The other problem of gendered habits has to do with the shift in audience seating. Through much of the nineteenth century in Brazil, the orchestra level (platéia, which also refers to the audience at large) was male territory (see Giuliana Martins Simões's 2001 USP Masters thesis). Women sat in chairs in boxes, far from the dangers of the crowd but within easy line of sight. While perched in their lofts, women's hairstyles and hats were never an inconvenience to fellow spectators; on the contrary, such embellishments were key to attracting attention and displaying status. That function was still served by large hats in 1909, but now women were sitting in the front rows, rubbing elbows with men.
As Decree 1714 implies, a co-ed platéia was not necessarily a sign of female liberation, but rather indication that (certain) auditoriums in their entirety had become more wholesome. Articles 27 and 45 asked spectators to preserve a "correct attitude," not disturb their peers or performers, and at least arrive clean, sober, and appropriately dressed. Such laws were hardly new and, moreover, were increasingly self-enforced as notions of the relation between audience and performance were debated and revised in the second half of the nineteenth century. Perhaps the best known theoretician was composer ("total art"ist?) Richard Wagner, who intended his work to be a sensual experience so complete that audience members would disconnect from their environment, each silently and individually absorbed by the performance. The individualization of the public coincided with the emergence of crowd theory, such as that propagated by Gustave Le Bon (The Crowd, 1895), which further spurred lawmakers to regulate audience behavior.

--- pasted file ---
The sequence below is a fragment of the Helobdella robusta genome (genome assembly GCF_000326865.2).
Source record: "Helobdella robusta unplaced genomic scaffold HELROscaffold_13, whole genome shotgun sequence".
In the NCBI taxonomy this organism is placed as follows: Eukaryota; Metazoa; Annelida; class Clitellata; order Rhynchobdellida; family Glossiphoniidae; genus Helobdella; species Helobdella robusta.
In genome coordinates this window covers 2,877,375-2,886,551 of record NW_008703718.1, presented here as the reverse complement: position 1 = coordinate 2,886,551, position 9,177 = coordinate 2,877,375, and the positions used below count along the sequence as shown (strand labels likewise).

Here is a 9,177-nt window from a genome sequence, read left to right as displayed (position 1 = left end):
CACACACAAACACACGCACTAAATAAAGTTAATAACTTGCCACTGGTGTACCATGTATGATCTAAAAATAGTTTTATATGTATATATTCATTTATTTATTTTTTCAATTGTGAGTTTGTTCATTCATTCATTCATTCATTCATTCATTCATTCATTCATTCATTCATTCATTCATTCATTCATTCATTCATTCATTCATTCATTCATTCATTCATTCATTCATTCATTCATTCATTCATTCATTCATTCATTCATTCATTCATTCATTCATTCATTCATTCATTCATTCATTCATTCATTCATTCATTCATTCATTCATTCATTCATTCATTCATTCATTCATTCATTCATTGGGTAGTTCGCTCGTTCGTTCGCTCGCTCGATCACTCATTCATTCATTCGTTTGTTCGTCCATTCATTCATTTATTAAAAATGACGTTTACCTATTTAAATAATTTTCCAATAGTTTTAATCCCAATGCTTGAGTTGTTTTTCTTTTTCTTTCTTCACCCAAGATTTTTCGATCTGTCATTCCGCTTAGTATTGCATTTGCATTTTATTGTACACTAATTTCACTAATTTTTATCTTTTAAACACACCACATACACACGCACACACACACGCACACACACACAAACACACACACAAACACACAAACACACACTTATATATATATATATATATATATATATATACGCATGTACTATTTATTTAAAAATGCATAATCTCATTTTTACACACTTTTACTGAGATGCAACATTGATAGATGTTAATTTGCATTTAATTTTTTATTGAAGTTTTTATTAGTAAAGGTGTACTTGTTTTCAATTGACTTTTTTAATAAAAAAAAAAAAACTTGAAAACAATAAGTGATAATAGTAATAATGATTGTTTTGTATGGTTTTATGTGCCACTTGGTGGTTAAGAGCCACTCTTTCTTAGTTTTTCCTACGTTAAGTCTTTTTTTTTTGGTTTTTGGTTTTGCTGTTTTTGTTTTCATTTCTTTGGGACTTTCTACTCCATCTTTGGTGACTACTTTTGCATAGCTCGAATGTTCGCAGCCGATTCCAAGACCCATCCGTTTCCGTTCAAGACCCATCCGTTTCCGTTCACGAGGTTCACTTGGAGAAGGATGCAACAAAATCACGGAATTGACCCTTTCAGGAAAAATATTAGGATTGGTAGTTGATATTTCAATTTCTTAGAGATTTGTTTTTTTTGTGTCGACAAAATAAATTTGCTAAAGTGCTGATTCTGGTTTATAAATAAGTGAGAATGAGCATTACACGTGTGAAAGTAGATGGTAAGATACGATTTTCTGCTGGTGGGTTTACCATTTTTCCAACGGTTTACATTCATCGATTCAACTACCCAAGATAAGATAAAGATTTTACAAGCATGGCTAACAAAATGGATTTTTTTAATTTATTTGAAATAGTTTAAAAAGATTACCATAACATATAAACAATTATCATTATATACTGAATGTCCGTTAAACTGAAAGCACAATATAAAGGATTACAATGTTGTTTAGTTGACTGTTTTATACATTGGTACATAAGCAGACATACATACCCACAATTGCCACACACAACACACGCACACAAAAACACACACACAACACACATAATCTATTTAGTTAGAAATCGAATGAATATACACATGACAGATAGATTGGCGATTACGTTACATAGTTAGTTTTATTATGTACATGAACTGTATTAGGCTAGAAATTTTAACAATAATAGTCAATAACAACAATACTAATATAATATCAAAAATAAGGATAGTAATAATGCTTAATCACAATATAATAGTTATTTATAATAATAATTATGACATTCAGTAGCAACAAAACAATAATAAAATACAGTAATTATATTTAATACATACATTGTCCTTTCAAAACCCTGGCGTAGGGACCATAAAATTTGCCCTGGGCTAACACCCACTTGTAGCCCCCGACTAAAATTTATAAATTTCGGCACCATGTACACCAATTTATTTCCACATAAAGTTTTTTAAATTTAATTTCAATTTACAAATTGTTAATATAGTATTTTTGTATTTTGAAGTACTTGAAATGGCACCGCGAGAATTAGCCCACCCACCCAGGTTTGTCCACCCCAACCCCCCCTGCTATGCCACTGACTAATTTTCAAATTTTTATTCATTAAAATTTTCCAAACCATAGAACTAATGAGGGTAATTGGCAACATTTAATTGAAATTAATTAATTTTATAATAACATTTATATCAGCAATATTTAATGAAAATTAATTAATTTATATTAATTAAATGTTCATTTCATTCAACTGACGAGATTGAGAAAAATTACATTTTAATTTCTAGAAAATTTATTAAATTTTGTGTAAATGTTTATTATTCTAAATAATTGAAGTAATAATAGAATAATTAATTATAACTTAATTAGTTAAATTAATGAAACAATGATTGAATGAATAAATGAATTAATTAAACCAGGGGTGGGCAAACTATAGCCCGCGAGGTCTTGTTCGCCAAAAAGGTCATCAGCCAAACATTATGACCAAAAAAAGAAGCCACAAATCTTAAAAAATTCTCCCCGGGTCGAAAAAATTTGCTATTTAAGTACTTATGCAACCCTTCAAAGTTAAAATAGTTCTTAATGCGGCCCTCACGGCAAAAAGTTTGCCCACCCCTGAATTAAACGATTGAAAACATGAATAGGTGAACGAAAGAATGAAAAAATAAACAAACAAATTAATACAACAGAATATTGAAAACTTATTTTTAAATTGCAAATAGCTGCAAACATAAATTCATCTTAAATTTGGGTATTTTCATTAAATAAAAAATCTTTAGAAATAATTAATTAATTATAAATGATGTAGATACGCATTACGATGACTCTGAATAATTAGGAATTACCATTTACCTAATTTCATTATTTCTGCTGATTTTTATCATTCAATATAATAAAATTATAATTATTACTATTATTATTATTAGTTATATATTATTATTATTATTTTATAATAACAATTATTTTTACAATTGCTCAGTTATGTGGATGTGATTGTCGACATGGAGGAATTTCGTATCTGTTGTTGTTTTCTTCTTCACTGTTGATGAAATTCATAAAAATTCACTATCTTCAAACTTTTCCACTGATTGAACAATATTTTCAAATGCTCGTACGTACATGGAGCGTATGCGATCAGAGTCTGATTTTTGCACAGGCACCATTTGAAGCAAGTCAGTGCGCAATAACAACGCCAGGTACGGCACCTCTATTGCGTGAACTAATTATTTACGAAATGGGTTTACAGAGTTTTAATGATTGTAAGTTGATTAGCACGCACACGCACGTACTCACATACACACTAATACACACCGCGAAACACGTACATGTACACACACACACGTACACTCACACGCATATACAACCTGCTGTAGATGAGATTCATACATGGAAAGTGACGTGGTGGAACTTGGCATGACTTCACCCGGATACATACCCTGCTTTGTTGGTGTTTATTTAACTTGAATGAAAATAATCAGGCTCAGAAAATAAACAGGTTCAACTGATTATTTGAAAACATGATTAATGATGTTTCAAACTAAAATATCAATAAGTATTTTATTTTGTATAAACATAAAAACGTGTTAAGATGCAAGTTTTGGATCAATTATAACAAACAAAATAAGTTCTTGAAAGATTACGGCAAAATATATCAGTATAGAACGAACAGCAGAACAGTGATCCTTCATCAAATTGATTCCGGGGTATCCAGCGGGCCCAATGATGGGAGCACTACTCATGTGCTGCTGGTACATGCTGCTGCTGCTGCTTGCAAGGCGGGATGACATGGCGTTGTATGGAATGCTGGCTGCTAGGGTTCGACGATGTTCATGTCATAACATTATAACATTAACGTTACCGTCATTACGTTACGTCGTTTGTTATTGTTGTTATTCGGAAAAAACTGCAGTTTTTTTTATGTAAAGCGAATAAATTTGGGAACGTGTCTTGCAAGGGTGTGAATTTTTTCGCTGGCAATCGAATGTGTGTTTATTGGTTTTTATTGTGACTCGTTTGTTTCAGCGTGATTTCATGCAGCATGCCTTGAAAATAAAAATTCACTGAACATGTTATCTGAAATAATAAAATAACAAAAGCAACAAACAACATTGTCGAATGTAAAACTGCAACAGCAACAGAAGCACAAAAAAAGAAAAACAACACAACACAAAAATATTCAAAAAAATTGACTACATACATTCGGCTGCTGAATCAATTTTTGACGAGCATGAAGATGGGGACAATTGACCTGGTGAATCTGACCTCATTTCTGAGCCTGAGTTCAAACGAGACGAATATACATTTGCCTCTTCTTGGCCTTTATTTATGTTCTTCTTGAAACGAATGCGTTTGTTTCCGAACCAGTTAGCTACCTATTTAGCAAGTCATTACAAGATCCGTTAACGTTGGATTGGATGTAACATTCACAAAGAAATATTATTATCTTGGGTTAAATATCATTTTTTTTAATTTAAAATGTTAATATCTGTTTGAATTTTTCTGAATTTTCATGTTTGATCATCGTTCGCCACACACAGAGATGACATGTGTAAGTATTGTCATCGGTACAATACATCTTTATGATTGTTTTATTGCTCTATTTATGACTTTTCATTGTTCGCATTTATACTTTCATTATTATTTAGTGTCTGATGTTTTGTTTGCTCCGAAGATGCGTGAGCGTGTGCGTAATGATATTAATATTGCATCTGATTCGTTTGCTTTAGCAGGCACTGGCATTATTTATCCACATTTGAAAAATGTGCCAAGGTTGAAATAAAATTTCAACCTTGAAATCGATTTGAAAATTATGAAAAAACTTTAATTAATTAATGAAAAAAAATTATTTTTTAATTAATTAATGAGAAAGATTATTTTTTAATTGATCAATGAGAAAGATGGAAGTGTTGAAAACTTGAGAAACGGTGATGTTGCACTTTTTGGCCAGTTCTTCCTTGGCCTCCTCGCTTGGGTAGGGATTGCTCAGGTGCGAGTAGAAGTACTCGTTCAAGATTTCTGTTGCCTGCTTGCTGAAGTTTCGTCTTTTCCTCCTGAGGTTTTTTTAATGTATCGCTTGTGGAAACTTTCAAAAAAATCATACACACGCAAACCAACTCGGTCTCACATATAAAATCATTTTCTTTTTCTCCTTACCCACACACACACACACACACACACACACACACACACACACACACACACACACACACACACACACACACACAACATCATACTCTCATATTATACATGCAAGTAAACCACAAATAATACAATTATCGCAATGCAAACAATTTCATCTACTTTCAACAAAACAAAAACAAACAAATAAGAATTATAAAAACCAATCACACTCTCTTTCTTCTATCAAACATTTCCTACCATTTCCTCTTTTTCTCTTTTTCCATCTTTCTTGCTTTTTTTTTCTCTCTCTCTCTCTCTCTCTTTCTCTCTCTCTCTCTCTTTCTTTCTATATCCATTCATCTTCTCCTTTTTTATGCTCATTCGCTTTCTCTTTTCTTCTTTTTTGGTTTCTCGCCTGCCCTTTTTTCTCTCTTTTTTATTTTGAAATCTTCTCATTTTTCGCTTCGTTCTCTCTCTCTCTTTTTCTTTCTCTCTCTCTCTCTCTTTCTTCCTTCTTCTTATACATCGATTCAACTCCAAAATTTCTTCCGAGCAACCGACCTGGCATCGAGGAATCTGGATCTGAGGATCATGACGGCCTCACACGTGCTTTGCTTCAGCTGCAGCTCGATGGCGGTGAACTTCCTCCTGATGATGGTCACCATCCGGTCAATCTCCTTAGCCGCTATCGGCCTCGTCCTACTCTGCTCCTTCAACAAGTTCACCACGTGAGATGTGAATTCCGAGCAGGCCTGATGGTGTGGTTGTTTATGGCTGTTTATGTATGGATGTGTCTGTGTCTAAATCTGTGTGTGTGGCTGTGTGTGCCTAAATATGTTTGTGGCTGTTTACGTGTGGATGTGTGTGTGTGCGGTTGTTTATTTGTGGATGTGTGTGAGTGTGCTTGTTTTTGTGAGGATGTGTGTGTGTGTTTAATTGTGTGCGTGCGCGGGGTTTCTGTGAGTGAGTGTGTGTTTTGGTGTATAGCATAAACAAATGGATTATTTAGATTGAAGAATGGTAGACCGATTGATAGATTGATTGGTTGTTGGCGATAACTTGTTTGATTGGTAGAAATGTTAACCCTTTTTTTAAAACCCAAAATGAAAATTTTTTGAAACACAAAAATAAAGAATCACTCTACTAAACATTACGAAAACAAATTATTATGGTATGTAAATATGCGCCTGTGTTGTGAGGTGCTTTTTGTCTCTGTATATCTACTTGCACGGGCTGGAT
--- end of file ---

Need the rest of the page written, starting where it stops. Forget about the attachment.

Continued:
Regulation took many forms, and in the case of hats, it underlined the continued perception of women as the more sensitive, decorous sex. In São Paulo, the hat controversy arrived by way of Wisconsin (yes, the state of cheese curds and frozen custard). In May of 1897, A Platéa reported in jest that the Wisconsin senate had voted against a bill that would have fined women for wearing large hats inside theaters. (To which the columnist added, "The curious thing is that the opinion of the Senate special committee had been composed in verse!") Three months later, the same column condoned the solution proposed by Bridgefort, CT: a female "hat inspector" whose sole job would be to request "with delicacy" that a woman sporting an obstructive hat promptly remove it. Police assistance would only be called upon in the stubbornest of cases. Paulista lawmakers were not yet ready to employ women, but they were interested in safeguarding their propriety. In the spirit of Bridgefort, theater inspectors were encouraged to display the utmost "prudence" while enforcing the hat restriction (Art 46 §5). No need for throwing gentlewomen out the door--for indeed the bearers of large hats were gentlewomen. Imagine the scandal that would have ensued. And all because of a hat.